BRUSSELS (Reuters) - France, Germany and Italy backed an EU threat to tighten COVID-19 vaccine exports as rifts over scarcity of the shots deepened and the 27-nation bloc struggled to obtain more deliveries.
The European Commission threatened on Wednesday to ban exports to countries like Britain that have higher vaccination rates but do not export shots to the EU. The aim is to safeguard supplies for the bloc’s own citizens as they face a third wave of the pandemic.
Germany, Italy, France and Denmark were among those supporting tougher export controls, according to three diplomats and officials who attended an EU ambassadors’ meeting shortly after the Commission’s threat.
But, in a sign of discord, the Netherlands, Belgium, Luxembourg and Ireland were more cautious, two of the officials said, adding that a discussion on the matter will be held at an EU summit next week.
Vaccine producer AstraZeneca has attracted a good deal of criticism in the EU, which says it is not meeting its supply obligations.
“It’s all stemming from a growing frustration with AstraZeneca and being under increased pressure to do something about it. We don’t have enough vaccines, we export like crazy without getting anything,” said one of the diplomats who participated in the discussions.
The Commission said on Thursday it was sending a letter to AstraZeneca in what could be the first step in a legal fight against the Anglo-Swedish firm.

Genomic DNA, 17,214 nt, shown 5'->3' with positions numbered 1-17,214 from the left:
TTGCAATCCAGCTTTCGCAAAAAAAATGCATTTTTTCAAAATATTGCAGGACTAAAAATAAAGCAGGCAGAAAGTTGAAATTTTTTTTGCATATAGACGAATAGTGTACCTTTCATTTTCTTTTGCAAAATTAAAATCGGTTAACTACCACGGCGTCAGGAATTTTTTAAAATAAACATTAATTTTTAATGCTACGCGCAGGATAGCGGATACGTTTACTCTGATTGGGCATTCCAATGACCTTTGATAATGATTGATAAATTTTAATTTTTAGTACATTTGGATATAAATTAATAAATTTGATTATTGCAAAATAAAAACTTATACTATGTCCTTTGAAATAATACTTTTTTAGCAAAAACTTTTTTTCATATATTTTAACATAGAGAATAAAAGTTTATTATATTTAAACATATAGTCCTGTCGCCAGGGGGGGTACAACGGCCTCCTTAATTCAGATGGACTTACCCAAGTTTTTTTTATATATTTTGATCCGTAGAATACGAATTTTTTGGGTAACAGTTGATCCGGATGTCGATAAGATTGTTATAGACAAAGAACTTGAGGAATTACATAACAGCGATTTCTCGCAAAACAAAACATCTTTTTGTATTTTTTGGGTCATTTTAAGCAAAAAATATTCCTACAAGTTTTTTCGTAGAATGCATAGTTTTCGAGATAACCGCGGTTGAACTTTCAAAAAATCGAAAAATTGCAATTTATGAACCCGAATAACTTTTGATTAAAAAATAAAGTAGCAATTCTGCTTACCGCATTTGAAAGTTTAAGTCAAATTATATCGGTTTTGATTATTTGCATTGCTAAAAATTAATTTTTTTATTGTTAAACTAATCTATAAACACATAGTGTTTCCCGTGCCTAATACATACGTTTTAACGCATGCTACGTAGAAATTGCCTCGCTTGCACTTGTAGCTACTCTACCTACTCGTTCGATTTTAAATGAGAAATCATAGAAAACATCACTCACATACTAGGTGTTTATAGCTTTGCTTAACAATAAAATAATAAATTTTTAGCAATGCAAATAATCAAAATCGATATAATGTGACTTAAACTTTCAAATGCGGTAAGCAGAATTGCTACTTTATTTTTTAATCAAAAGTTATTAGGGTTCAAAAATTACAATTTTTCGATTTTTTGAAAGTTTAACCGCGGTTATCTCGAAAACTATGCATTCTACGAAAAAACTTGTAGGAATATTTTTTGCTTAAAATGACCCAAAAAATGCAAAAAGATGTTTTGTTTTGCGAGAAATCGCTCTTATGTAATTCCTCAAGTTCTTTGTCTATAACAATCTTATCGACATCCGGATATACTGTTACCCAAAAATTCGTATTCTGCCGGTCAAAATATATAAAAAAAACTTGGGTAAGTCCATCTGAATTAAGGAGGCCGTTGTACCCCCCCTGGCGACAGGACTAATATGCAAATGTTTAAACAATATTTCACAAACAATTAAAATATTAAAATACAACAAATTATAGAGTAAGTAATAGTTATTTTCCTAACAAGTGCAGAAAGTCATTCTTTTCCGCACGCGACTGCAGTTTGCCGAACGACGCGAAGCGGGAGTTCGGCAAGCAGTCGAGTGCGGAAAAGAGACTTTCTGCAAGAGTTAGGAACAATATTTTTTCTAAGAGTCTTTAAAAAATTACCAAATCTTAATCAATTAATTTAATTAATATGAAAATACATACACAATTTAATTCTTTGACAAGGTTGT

The company said last week it aimed to deliver to the EU 100 million doses of its vaccine by the end of June, instead of 300 million envisaged under its EU contract, citing production problems and export restrictions.
Separately, six EU countries including Latvia, Bulgaria and the Czech Republic demanded that the bloc reallocate the vaccines it is buying collectively to make up for their shortfalls in shots from AstraZeneca.
They hope to agree a “correction mechanism” to the usual distribution scheme based on the size of every country’s population, in order to get a larger share of 10 million extra doses promised by Pfizer for the second quarter.
Without extra deliveries, they say their reliance on AstraZeneca means they would fall further behind the rest of the EU on vaccination as the bloc struggles to meet its target of inoculating 70% adults this summer.
But Germany, Sweden, Denmark, Luxembourg and others pushed back, diplomatic sources said, saying eastern European states have themselves to blame for banking on the cheaper AstraZeneca vaccine in the first place, and that reducing deliveries at home to give them more doses would be a hard political sell.
Writing by Gabriela Baczynska, Editing by Elaine Hardcastle and Giles Elgood
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